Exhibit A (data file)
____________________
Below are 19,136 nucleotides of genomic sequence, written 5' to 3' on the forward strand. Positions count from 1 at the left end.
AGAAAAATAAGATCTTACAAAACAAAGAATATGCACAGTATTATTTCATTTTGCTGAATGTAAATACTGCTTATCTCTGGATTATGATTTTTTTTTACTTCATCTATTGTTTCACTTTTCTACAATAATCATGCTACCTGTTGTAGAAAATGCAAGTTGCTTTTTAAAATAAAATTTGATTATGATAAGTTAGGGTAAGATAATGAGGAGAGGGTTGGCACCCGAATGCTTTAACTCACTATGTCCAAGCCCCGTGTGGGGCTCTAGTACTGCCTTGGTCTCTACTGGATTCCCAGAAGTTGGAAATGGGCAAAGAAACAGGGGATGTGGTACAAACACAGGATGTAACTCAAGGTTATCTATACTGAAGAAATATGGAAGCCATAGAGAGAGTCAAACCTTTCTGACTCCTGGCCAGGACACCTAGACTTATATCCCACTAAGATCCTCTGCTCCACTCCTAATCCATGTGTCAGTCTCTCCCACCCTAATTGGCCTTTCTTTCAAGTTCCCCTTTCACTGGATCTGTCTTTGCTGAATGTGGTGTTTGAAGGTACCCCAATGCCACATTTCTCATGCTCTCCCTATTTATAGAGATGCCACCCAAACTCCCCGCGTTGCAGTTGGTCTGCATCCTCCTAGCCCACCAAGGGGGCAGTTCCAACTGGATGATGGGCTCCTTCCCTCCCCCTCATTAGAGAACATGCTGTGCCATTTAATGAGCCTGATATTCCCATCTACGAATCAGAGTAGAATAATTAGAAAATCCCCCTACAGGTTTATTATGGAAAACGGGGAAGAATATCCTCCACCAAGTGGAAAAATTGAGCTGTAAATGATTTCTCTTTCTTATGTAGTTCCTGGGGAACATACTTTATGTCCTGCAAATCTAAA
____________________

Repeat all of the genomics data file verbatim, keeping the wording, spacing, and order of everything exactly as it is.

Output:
Below are 19,136 nucleotides of genomic sequence, written 5' to 3' on the forward strand. Positions count from 1 at the left end.
AGAAAAATAAGATCTTACAAAACAAAGAATATGCACAGTATTATTTCATTTTGCTGAATGTAAATACTGCTTATCTCTGGATTATGATTTTTTTTTACTTCATCTATTGTTTCACTTTTCTACAATAATCATGCTACCTGTTGTAGAAAATGCAAGTTGCTTTTTAAAATAAAATTTGATTATGATAAGTTAGGGTAAGATAATGAGGAGAGGGTTGGCACCCGAATGCTTTAACTCACTATGTCCAAGCCCCGTGTGGGGCTCTAGTACTGCCTTGGTCTCTACTGGATTCCCAGAAGTTGGAAATGGGCAAAGAAACAGGGGATGTGGTACAAACACAGGATGTAACTCAAGGTTATCTATACTGAAGAAATATGGAAGCCATAGAGAGAGTCAAACCTTTCTGACTCCTGGCCAGGACACCTAGACTTATATCCCACTAAGATCCTCTGCTCCACTCCTAATCCATGTGTCAGTCTCTCCCACCCTAATTGGCCTTTCTTTCAAGTTCCCCTTTCACTGGATCTGTCTTTGCTGAATGTGGTGTTTGAAGGTACCCCAATGCCACATTTCTCATGCTCTCCCTATTTATAGAGATGCCACCCAAACTCCCCGCGTTGCAGTTGGTCTGCATCCTCCTAGCCCACCAAGGGGGCAGTTCCAACTGGATGATGGGCTCCTTCCCTCCCCCTCATTAGAGAACATGCTGTGCCATTTAATGAGCCTGATATTCCCATCTACGAATCAGAGTAGAATAATTAGAAAATCCCCCTACAGGTTTATTATGGAAAACGGGGAAGAATATCCTCCACCAAGTGGAAAAATTGAGCTGTAAATGATTTCTCTTTCTTATGTAGTTCCTGGGGAACATACTTTATGTCCTGCAAATCTAAA